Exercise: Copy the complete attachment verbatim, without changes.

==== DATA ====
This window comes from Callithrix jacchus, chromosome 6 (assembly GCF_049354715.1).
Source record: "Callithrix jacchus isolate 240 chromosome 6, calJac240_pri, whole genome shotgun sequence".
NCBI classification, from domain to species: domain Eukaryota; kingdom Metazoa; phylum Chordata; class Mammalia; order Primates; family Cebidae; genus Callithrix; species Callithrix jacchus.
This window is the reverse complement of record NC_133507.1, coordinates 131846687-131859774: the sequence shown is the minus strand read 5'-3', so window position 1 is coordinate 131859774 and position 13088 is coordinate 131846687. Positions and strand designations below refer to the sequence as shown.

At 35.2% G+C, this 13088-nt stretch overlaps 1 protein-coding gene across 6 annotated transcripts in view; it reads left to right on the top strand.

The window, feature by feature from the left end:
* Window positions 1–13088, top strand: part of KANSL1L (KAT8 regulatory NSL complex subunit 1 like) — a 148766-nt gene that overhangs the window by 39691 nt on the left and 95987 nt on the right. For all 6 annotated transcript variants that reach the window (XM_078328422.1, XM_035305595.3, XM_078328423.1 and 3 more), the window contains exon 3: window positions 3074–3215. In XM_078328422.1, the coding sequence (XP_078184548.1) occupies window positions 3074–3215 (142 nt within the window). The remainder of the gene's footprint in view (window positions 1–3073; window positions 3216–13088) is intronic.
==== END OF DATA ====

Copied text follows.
This window comes from Callithrix jacchus, chromosome 6 (assembly GCF_049354715.1).
Source record: "Callithrix jacchus isolate 240 chromosome 6, calJac240_pri, whole genome shotgun sequence".
NCBI classification, from domain to species: domain Eukaryota; kingdom Metazoa; phylum Chordata; class Mammalia; order Primates; family Cebidae; genus Callithrix; species Callithrix jacchus.
This window is the reverse complement of record NC_133507.1, coordinates 131846687-131859774: the sequence shown is the minus strand read 5'-3', so window position 1 is coordinate 131859774 and position 13088 is coordinate 131846687. Positions and strand designations below refer to the sequence as shown.

At 35.2% G+C, this 13088-nt stretch overlaps 1 protein-coding gene across 6 annotated transcripts in view; it reads left to right on the top strand.

The window, feature by feature from the left end:
* Window positions 1–13088, top strand: part of KANSL1L (KAT8 regulatory NSL complex subunit 1 like) — a 148766-nt gene that overhangs the window by 39691 nt on the left and 95987 nt on the right. For all 6 annotated transcript variants that reach the window (XM_078328422.1, XM_035305595.3, XM_078328423.1 and 3 more), the window contains exon 3: window positions 3074–3215. In XM_078328422.1, the coding sequence (XP_078184548.1) occupies window positions 3074–3215 (142 nt within the window). The remainder of the gene's footprint in view (window positions 1–3073; window positions 3216–13088) is intronic.